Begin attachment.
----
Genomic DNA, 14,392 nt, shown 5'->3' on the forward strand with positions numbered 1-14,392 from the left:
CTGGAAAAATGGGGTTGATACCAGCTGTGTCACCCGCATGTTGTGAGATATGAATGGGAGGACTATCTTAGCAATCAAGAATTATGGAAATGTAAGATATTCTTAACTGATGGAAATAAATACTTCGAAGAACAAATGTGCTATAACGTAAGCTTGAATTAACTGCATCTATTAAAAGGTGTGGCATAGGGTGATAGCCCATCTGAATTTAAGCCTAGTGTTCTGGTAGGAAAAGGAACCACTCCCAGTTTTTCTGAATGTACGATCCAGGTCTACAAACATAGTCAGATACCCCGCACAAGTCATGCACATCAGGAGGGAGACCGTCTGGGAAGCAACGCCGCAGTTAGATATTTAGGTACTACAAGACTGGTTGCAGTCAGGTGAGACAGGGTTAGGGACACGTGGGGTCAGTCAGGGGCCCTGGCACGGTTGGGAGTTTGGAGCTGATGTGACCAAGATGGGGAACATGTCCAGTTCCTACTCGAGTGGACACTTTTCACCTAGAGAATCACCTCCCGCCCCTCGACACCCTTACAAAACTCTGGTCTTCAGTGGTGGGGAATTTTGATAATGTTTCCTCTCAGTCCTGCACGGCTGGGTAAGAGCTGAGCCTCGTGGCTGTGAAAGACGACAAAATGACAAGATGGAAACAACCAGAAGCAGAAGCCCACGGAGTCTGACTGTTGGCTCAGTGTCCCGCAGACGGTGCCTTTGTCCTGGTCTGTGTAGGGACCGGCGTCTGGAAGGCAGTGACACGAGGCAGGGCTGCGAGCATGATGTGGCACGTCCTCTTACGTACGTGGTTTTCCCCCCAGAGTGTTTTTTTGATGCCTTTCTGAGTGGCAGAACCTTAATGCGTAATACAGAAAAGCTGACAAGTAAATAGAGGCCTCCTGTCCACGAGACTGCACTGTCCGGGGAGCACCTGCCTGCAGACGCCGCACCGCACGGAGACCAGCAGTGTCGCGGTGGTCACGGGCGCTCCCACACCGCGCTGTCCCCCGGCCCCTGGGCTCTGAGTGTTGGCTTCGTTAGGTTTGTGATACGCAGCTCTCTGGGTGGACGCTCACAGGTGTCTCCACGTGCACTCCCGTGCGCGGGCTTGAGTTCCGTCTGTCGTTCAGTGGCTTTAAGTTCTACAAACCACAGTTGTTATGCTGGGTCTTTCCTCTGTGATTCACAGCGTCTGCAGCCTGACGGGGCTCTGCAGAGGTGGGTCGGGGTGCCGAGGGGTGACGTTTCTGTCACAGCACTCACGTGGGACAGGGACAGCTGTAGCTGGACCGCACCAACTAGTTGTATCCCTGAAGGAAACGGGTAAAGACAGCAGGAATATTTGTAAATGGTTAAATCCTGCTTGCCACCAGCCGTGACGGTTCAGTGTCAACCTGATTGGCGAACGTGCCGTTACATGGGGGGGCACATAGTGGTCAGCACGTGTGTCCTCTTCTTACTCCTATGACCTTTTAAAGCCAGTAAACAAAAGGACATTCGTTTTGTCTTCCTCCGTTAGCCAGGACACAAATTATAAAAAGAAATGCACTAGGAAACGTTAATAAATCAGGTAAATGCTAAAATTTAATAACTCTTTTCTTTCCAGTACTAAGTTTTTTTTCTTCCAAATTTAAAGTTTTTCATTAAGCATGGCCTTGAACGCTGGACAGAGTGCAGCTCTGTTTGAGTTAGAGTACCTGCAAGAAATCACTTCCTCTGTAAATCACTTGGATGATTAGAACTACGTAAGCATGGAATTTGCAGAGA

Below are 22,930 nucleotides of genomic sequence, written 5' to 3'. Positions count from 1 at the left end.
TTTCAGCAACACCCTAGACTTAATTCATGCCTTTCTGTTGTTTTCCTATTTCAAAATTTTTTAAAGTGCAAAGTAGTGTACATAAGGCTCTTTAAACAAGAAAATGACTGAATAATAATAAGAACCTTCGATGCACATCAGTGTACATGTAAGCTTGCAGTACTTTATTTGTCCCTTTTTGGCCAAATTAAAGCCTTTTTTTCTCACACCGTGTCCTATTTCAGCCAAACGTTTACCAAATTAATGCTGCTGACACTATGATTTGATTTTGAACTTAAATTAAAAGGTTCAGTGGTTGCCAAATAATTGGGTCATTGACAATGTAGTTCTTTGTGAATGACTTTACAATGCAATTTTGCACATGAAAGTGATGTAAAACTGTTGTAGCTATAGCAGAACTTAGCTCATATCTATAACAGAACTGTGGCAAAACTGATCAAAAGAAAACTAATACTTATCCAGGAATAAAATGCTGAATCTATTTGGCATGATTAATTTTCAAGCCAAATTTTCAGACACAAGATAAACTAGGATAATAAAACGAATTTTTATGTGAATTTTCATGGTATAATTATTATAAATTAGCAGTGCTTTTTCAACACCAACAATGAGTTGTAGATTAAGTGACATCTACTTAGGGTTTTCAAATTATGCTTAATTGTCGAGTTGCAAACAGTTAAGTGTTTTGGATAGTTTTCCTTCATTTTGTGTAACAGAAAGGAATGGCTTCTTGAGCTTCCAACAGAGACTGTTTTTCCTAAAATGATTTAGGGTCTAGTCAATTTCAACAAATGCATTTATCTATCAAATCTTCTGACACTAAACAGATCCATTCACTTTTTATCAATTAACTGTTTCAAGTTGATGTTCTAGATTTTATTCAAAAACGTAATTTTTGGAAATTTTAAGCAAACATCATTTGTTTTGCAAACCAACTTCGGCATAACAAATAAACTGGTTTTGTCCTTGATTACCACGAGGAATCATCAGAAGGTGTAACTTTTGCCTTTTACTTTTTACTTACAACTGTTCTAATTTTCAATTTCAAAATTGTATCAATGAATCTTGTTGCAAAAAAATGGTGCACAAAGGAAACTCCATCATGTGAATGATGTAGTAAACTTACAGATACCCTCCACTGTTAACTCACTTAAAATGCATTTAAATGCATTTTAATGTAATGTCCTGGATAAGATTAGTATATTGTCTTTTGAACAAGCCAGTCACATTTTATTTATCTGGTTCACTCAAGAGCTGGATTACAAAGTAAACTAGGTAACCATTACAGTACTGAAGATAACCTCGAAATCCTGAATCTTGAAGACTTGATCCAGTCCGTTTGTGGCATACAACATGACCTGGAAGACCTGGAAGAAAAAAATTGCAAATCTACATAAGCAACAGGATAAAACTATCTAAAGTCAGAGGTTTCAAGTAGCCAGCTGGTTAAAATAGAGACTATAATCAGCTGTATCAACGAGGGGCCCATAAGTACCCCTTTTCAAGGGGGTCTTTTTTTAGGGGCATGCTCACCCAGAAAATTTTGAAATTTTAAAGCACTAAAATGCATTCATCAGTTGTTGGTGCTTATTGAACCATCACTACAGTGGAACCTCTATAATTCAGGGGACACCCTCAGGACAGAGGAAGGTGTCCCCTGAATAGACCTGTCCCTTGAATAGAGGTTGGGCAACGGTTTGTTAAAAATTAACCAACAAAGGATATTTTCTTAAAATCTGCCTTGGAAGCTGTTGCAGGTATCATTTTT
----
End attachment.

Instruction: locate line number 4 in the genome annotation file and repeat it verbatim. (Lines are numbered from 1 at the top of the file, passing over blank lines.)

TTTCAGCAACACCCTAGACTTAATTCATGCCTTTCTGTTGTTTTCCTATTTCAAAATTTTTTAAAGTGCAAAGTAGTGTACATAAGGCTCTTTAAACAAGAAAATGACTGAATAATAATAAGAACCTTCGATGCACATCAGTGTACATGTAAGCTTGCAGTACTTTATTTGTCCCTTTTTGGCCAAATTAAAGCCTTTTTTTCTCACACCGTGTCCTATTTCAGCCAAACGTTTACCAAATTAATGCTGCTGACACTATGATTTGATTTTGAACTTAAATTAAAAGGTTCAGTGGTTGCCAAATAATTGGGTCATTGACAATGTAGTTCTTTGTGAATGACTTTACAATGCAATTTTGCACATGAAAGTGATGTAAAACTGTTGTAGCTATAGCAGAACTTAGCTCATATCTATAACAGAACTGTGGCAAAACTGATCAAAAGAAAACTAATACTTATCCAGGAATAAAATGCTGAATCTATTTGGCATGATTAATTTTCAAGCCAAATTTTCAGACACAAGATAAACTAGGATAATAAAACGAATTTTTATGTGAATTTTCATGGTATAATTATTATAAATTAGCAGTGCTTTTTCAACACCAACAATGAGTTGTAGATTAAGTGACATCTACTTAGGGTTTTCAAATTATGCTTAATTGTCGAGTTGCAAACAGTTAAGTGTTTTGGATAGTTTTCCTTCATTTTGTGTAACAGAAAGGAATGGCTTCTTGAGCTTCCAACAGAGACTGTTTTTCCTAAAATGATTTAGGGTCTAGTCAATTTCAACAAATGCATTTATCTATCAAATCTTCTGACACTAAACAGATCCATTCACTTTTTATCAATTAACTGTTTCAAGTTGATGTTCTAGATTTTATTCAAAAACGTAATTTTTGGAAATTTTAAGCAAACATCATTTGTTTTGCAAACCAACTTCGGCATAACAAATAAACTGGTTTTGTCCTTGATTACCACGAGGAATCATCAGAAGGTGTAACTTTTGCCTTTTACTTTTTACTTACAACTGTTCTAATTTTCAATTTCAAAATTGTATCAATGAATCTTGTTGCAAAAAAATGGTGCACAAAGGAAACTCCATCATGTGAATGATGTAGTAAACTTACAGATACCCTCCACTGTTAACTCACTTAAAATGCATTTAAATGCATTTTAATGTAATGTCCTGGATAAGATTAGTATATTGTCTTTTGAACAAGCCAGTCACATTTTATTTATCTGGTTCACTCAAGAGCTGGATTACAAAGTAAACTAGGTAACCATTACAGTACTGAAGATAACCTCGAAATCCTGAATCTTGAAGACTTGATCCAGTCCGTTTGTGGCATACAACATGACCTGGAAGACCTGGAAGAAAAAAATTGCAAATCTACATAAGCAACAGGATAAAACTATCTAAAGTCAGAGGTTTCAAGTAGCCAGCTGGTTAAAATAGAGACTATAATCAGCTGTATCAACGAGGGGCCCATAAGTACCCCTTTTCAAGGGGGTCTTTTTTTAGGGGCATGCTCACCCAGAAAATTTTGAAATTTTAAAGCACTAAAATGCATTCATCAGTTGTTGGTGCTTATTGAACCATCACTACAGTGGAACCTCTATAATTCAGGGGACACCCTCAGGACAGAGGAAGGTGTCCCCTGAATAGACCTGTCCCTTGAATAGAGGTTGGGCAACGGTTTGTTAAAAATTAACCAACAAAGGATATTTTCTTAAAATCTGCCTTGGAAGCTGTTGCAGGTATCATTTTT